Fraud and corruption have reached such proportions in South Africa that almost all political leaders have declared it as public enemy number one.

Fraud may be defined as an intentional and unlawful misrepresentation to a third party, which may cause real or potential prejudice to such third party.

Corruption is the giving or receiving by any person (private or entity) of gratification (which does not have to be cash) in order to induce another person to act in a way that is improper in the performance of his/her duty. In short, corruption is constituted by an abuse of power for private gain.

Statutory Framework

In South Africa, legislation was promulgated to combat these crimes, such as The Prevention of Organized Crime Act, Act 121 of 1998 (POCA) and the Prevention and Combating of Corrupt Activities Act, Act 12 of 2004 (PCCAA).

POCA provides the involved authorities with certain remedies such as asset forfeiture, which allow for the seizure of the proceeds of crime.  PCCAA furthermore creates categories of corrupt activities and also enables the blacklisting of any company or person found guilty of corruption.

It is important to note that Section 34 of PCCAA obligates any person who knows or ought reasonably to know of any fraudulent or corrupt activity involving an amount of more than R100 000.00, to report this to the authorities. Failure to do so is a criminal offence and punishable with heavy penalties.  For example, the minimum sentence for any act as listed in the PCCAA where the value of the fraudulent or corrupt activity exceeds R500 000.00 is 15 years imprisonment.

Spotting the Crime

Fraud can take on many and varied forms and often occurs in financial departments.  A classic example is where an employee creates “ghost accounts” purporting to be for vendor payments, whilst being for their own benefit or the benefit of third parties.

Similarly, external fraud takes on many forms, including the interception of real invoices and fraudulent changing of the banking details, thereby ultimately leading to the vendor payment being received by a third party.

Discovery of such fraudulent transactions may be difficult indeed, unless effective payment procedures are deployed.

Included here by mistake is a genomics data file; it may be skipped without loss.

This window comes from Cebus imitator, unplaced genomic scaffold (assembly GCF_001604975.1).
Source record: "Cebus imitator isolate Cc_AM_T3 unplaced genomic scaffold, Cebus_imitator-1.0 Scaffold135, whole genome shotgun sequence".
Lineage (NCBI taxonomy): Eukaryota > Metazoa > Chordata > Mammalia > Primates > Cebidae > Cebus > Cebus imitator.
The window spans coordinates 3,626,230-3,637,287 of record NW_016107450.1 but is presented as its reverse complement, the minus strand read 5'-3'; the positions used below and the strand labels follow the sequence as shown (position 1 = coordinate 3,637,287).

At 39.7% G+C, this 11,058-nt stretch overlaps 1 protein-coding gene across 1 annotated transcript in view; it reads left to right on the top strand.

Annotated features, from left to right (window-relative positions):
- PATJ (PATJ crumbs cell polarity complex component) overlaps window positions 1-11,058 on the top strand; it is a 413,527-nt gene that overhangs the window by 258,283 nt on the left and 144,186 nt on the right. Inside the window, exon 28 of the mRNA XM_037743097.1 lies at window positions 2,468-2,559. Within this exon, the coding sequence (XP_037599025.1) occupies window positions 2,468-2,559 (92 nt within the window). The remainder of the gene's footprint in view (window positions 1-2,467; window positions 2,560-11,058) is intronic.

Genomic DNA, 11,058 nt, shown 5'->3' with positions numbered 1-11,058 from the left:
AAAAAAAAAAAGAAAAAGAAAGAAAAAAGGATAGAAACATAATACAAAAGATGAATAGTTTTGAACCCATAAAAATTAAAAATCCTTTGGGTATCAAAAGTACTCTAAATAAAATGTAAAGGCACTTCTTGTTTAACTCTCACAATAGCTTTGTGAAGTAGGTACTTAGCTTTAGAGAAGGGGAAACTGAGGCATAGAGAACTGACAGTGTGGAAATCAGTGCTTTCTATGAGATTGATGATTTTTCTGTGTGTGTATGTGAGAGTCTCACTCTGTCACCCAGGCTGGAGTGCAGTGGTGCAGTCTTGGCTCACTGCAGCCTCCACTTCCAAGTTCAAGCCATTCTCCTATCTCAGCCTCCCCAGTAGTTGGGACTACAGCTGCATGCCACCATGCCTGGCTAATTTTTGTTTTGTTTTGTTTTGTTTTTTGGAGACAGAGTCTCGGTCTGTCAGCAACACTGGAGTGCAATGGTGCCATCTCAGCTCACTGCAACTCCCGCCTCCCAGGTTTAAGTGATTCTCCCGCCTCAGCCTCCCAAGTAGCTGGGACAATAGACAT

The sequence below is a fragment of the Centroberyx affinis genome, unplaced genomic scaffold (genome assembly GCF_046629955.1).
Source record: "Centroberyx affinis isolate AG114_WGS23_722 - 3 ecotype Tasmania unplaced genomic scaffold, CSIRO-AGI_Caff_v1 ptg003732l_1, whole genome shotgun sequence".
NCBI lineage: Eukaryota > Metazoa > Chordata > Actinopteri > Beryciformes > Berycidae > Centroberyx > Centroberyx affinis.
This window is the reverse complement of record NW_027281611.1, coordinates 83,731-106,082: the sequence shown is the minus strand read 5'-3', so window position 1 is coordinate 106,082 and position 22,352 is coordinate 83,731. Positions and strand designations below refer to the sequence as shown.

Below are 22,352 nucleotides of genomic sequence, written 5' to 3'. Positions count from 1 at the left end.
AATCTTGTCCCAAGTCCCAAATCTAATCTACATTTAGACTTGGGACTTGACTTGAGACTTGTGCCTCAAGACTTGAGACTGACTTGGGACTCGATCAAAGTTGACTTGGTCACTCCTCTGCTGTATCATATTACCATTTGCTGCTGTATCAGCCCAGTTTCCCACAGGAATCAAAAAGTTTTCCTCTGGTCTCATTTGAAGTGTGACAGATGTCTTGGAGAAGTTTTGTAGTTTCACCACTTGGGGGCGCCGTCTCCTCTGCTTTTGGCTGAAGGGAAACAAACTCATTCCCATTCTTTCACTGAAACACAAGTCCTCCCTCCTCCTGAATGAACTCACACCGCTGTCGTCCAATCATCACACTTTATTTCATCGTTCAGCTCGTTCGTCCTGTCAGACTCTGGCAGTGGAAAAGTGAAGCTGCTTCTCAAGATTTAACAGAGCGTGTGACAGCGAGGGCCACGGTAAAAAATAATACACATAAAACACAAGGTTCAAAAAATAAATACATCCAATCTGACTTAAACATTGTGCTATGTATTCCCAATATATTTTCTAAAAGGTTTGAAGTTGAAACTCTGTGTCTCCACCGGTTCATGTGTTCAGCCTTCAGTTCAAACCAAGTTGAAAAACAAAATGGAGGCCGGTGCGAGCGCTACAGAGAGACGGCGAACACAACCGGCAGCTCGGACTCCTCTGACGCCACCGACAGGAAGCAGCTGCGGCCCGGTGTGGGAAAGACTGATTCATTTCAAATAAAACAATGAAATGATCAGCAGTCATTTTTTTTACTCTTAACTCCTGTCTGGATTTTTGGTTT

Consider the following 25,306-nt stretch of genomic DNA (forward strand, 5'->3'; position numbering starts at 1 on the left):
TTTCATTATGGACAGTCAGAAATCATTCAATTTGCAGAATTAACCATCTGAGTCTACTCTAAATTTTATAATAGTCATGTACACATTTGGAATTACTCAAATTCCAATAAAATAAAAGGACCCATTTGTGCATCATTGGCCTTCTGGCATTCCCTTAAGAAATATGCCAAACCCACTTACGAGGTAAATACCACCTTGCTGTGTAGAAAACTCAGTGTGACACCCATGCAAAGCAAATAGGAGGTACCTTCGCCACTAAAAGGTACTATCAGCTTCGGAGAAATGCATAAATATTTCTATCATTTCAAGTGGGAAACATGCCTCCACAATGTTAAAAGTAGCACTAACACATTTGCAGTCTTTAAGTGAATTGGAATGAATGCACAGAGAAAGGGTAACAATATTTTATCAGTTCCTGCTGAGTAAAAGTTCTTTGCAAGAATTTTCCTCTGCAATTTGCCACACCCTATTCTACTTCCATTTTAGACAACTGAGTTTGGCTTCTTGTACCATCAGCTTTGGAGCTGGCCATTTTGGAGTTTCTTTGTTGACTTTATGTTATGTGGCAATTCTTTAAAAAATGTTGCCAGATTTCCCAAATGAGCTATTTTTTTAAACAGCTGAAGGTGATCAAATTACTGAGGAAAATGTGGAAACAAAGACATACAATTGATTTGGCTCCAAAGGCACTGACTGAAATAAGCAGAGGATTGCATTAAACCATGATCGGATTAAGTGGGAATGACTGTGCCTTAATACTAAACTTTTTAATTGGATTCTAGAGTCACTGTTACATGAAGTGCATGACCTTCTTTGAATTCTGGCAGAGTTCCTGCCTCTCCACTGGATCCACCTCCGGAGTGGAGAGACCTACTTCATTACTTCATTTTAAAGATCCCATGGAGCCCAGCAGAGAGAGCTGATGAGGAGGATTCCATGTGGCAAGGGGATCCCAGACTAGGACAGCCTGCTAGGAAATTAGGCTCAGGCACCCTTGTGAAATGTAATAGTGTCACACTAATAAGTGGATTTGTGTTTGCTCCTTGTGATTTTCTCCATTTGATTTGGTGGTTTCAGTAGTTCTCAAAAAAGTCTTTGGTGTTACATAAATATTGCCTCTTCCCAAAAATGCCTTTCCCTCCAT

Corruption often occurs when clearances of some kind are required from appointed officials. Whilst examples are too numerous to list here, so-called facilitation payments is a common version of the crime. Facilitation payments are relatively small payments made to officials intended as an inducement to exercise their powers in a beneficial way.

What to do?

The adoption of a corruption and fraud policy should, ideally, enjoy the commitment of senior management and must be clearly communicated to the employees to ensure overall awareness of the policy and effective implementation thereof.

In general, a sound knowledge of the business and an acute awareness of the different forms in which these crimes may manifest, assist greatly in spotting anything untoward.  In short, it is good policy to investigate if something seems odd or out of place.

PSA members enjoy access to legal cost insurance policies at a specially discounted rate.  Benefits include cover for legal costs, telephonic legal advice and standard (non-personalized) legal documentation.  Interested members may contact Legalex at

0861 10 20 92, info@legalex.co.za or text your name and “PSA” to 44386.  More information is available at www.legalex.co.za, which also caters for the answering of queries.

Legalex (Pty) Ltd, registration number 2003/003715/07, is an authorized Financial Services Provider (FSP 5277) and underwritten by Guardrisk Insurance Company Limited (FSP   26/10/75).

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